Next we will continue to explore Paul’s claims about Adam as a forerunner of Christ, shifting our attention to the correspondence Paul outlines in 1 Corinthians 15. Once again we will see how Israel’s calling to take up the mantle of Adam paves the way for Paul’s claims about Jesus, the surprise ending of Israel’s story.

In this final section on Jesus and Adam in Paul’s thought, I want to move into Paul’s claims in 1 Corinthians 15. This, in addition to Romans 5, is where Paul calls Adam a “type” of Christ and directly addresses the connection between them.

As in Romans 5, 1 Corinthians 15 first brings Adam into the discussion to compare him to Christ as one human who determined the fate of all humanity. In 1 Corinthians 15, Paul’s exposition of Adam is more clearly set within a larger framework of Jesus as representative of a new humanity. As Paul puts it, the resurrected Christ is the firstfruits of a larger harvest of resurrection-life, i.e., the resurrection of believers (1 Cor. 15:20). This offsets the work of Adam as the firstfruits of a harvest of death (1 Cor. 15:21).

The major thrust of these posts on Adam and Christ has been that we cannot separate Genesis 1-3 from the function these chapters perform throughout the canon. This is true for the blessings of “fruitfulness and multiplication,” as we have seen. It is also true for reversing the death that Adam and Eve were stricken with for their disobedience in the garden.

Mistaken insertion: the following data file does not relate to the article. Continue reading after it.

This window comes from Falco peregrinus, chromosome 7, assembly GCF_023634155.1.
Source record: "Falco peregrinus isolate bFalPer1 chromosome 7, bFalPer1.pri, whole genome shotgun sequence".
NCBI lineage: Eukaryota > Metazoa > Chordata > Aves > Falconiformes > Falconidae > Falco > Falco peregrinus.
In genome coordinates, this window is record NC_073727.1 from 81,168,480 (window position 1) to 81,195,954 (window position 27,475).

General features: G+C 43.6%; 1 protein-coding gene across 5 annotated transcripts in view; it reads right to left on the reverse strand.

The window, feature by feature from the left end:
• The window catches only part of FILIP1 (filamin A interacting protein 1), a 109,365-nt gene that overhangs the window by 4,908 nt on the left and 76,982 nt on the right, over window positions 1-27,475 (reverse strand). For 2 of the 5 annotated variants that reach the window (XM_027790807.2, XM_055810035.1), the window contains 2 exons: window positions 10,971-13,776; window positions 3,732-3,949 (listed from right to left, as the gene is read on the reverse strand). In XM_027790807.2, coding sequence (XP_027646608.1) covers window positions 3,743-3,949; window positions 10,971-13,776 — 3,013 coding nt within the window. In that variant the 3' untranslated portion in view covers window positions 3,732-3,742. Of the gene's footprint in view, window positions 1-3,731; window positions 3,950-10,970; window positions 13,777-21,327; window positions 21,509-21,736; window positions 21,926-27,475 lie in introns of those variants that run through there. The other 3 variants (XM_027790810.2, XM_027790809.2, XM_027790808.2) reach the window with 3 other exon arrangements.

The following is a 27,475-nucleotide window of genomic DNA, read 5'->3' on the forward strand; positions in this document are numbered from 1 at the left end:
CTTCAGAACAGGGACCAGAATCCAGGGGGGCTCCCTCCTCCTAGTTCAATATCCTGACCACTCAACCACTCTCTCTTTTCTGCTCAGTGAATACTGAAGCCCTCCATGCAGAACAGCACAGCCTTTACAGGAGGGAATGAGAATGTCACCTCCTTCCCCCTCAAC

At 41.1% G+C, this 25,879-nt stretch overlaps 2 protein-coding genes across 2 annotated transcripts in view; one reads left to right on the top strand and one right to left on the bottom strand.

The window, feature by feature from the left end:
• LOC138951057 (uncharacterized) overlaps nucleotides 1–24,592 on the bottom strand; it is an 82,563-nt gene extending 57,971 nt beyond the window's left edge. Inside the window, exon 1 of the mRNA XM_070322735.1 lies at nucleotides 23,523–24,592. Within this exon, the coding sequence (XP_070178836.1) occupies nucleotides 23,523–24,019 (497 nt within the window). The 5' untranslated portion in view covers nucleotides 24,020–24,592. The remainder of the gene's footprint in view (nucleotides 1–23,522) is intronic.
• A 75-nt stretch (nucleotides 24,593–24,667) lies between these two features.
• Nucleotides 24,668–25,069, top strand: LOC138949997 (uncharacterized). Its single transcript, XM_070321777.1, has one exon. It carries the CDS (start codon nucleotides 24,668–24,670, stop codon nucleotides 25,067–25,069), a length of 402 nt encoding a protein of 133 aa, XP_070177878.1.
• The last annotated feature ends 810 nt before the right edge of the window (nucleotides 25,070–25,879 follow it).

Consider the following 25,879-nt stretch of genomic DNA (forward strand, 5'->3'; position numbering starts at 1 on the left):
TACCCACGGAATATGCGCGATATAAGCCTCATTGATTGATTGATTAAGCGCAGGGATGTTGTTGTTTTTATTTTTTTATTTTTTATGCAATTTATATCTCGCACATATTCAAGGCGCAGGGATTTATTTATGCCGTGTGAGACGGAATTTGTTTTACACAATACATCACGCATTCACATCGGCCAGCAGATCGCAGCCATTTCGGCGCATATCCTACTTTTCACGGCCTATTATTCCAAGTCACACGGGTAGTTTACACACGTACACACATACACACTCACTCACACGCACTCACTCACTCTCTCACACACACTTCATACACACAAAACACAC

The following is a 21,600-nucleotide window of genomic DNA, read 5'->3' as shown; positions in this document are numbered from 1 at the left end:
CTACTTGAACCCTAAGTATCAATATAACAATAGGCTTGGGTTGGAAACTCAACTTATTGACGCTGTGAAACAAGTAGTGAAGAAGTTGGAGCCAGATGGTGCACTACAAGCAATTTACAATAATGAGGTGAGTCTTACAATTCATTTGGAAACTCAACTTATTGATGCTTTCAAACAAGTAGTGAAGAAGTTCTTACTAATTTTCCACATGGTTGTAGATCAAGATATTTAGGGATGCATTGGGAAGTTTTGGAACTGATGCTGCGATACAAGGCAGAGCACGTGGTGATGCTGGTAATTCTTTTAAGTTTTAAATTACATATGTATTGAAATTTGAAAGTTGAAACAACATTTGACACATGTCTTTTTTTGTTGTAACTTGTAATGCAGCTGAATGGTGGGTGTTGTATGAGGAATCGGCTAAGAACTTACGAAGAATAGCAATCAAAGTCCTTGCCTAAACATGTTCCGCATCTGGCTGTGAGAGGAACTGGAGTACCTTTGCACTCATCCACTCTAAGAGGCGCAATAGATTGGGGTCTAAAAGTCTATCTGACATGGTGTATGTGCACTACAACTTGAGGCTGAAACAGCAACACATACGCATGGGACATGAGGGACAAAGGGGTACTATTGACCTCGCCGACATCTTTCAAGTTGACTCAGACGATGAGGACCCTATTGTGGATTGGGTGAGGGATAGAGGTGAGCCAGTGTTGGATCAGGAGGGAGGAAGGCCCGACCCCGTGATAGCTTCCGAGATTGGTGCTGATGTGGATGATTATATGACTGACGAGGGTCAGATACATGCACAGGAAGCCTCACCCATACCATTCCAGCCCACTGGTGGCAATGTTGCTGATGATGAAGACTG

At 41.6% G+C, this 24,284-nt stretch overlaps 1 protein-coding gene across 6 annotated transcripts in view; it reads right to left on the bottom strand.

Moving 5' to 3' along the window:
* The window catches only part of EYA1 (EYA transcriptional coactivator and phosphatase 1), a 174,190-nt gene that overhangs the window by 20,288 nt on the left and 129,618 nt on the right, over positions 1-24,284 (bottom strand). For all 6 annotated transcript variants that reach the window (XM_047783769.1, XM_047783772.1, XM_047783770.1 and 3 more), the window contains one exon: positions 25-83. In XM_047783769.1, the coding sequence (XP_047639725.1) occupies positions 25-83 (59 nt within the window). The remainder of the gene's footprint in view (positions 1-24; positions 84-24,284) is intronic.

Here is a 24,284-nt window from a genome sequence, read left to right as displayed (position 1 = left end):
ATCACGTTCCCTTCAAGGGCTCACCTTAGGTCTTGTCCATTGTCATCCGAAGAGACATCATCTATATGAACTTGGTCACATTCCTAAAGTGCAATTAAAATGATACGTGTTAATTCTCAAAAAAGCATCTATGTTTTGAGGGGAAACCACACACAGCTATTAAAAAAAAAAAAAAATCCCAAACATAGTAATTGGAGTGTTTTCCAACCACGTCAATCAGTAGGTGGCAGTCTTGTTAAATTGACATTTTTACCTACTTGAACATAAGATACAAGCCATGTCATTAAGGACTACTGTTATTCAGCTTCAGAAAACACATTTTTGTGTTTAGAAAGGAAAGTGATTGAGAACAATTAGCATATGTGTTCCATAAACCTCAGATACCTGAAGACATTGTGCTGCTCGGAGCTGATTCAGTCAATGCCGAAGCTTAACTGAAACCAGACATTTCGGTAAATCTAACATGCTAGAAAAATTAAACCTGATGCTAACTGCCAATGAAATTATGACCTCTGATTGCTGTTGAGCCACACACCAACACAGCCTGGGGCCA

The hope that saturates the Pentateuch is that obedience to the Torah will lead to life. Where Adam and Eve were given one command as they lived in the presence of God’s garden, Israel is given numerous commands, including, especially, those tied to the Tabernacle. Where Adam and Eve were given the garden to serve and keep (2:15), the Levites are to serve and keep the Tabernacle (Num. 3:7-8; 8:26)—itself adorned with trees, fruits, and guardian angels evocative of the lost garden. The Levites are “second Adam” figures, representing all the community in presence of God, even ransoming their lives for God (Num. 3:11-13).

Again, in the Old Testament itself, the story of Adam is told not simply to tell us “what happened.” It tells us who Israel is called to be before God and how Israel-as-Adam is both God’s means for affirming his purposes in creation, and for reversing the shortcomings still inherent in the world, as we know it.

Now back to Paul. He claims in 1 Corinthians 15 that Christ’s work represents humanity by bringing it life even as Adam’s work represents humanity by bringing it death. When he does so, he is joining with the Old Testament writers in reading Israel’s story as God’s means for setting the entirety of creation to rights. This is not a claim that requires a historical Adam as depicted in Genesis 1-3, though it does depend on taking those creation stories seriously as reflecting God’s intentions for humanity on the earth.